Climate Change Impact on India and World – International Reports, Key Observations, etc.

Thwaites glacier at mercy of sea warmth increase


From UPSC perspective, the following things are important :

Prelims level: Thwaites Glacier

Mains level: Sea Level rise


The new research suggests that even low amounts of melting can potentially push Thwaites glacier further along the path toward eventual disappearance.

Thwaites Glacier

  • Called the Thwaites Glacier, it is 120 km wide at its broadest, fast-moving, and melting fast over the years.
  • Because of its size (1.9 lakh square km), it contains enough water to raise the world sea level by more than half a meter.
  • Studies have found the amount of ice flowing out of it has nearly doubled over the past 30 years.
  • Thwaites’s melting already contributes 4% to global sea-level rise each year. It is estimated that it would collapse into the sea in 200-900 years.
  • Thwaites is important for Antarctica as it slows the ice behind it from freely flowing into the ocean. Because of the risk it faces — and poses — Thwaites is often called the Doomsday Glacier.

How is Thwaites glacier melting?


  • Thwaites Glacier is melting due to a combination of warming ocean currents and a weakening of the ice shelf that acts as a barrier between the glacier and the ocean.
  • The cause of the melting is thought to be the influx of relatively warm bottom water drawn in from the wider ocean.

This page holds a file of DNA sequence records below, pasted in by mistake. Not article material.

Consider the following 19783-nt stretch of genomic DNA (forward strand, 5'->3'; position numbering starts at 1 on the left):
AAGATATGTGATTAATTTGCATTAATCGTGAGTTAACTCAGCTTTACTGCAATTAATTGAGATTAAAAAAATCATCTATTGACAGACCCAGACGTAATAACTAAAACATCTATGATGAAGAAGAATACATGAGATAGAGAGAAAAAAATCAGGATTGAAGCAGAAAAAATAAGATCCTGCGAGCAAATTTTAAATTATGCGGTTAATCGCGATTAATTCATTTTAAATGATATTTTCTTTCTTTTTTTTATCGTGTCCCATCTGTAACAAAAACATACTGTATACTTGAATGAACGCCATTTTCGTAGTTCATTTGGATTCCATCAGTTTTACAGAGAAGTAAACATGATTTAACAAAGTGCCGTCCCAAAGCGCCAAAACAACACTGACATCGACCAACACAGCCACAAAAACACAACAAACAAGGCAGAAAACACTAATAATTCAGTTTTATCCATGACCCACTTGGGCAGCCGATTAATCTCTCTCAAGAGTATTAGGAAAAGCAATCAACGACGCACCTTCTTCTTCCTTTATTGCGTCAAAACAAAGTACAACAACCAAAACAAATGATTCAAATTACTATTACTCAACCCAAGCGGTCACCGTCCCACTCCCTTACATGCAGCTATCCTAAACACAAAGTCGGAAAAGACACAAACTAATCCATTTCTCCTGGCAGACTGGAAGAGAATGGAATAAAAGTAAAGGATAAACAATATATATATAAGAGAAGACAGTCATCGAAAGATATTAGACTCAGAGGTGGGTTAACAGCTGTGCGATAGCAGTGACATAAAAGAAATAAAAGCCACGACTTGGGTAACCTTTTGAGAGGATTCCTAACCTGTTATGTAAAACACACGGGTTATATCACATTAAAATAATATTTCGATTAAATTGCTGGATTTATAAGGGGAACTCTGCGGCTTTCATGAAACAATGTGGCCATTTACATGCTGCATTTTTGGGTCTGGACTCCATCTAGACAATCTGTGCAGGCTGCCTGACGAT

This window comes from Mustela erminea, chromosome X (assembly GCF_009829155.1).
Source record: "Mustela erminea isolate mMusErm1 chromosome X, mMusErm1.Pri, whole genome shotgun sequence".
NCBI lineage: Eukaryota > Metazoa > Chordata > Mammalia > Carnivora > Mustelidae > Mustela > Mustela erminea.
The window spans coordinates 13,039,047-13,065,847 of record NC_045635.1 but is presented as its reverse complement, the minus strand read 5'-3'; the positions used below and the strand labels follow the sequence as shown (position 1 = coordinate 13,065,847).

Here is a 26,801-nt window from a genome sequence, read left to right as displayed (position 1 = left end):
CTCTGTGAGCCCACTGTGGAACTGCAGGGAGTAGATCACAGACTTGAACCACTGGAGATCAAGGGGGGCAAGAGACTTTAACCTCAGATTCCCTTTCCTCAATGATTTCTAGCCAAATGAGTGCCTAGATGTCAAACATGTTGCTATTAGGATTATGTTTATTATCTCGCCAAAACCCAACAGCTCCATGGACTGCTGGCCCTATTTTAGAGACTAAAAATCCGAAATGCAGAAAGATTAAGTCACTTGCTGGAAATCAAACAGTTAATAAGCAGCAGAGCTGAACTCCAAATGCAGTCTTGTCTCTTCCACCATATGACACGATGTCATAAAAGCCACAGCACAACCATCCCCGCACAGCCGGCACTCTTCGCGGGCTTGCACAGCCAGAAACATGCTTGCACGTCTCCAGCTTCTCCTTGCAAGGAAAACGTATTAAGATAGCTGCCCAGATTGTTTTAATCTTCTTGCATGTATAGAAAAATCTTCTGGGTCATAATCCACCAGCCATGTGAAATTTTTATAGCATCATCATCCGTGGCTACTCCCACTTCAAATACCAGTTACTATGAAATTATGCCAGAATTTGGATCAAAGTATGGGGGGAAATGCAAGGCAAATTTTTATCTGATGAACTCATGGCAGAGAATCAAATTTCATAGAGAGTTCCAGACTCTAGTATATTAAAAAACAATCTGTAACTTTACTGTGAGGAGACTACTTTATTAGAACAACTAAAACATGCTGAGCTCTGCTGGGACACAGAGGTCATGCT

• In the 1990s it was losing just over 10 billion tonnes of ice a year. Today, it’s more like 80 billion tonnes.

Why is this glacier so important?

  • Huge size: Flowing off the west of the Antarctic continent, Thwaites is almost as big as Great Britain.   It is one of the largest and most important glaciers in Antarctica, as it acts as a gateway to a vast area of the continent.
  • Melting faster: It’s a majestic sight, with its buoyant front, or “ice shelf”, pushing far out to sea and kicking off huge icebergs. But satellite monitoring indicates this glacier is melting at an accelerating rate.
  • Seal level rise: Thwaites’ ice loss contributes approximately 4% to the annual rise in global sea-levels, with the potential to add 65cm in total should the whole glacier collapse.  Its melting could also destabilize the entire West Antarctic Ice Sheet, leading to a further rise in sea levels.


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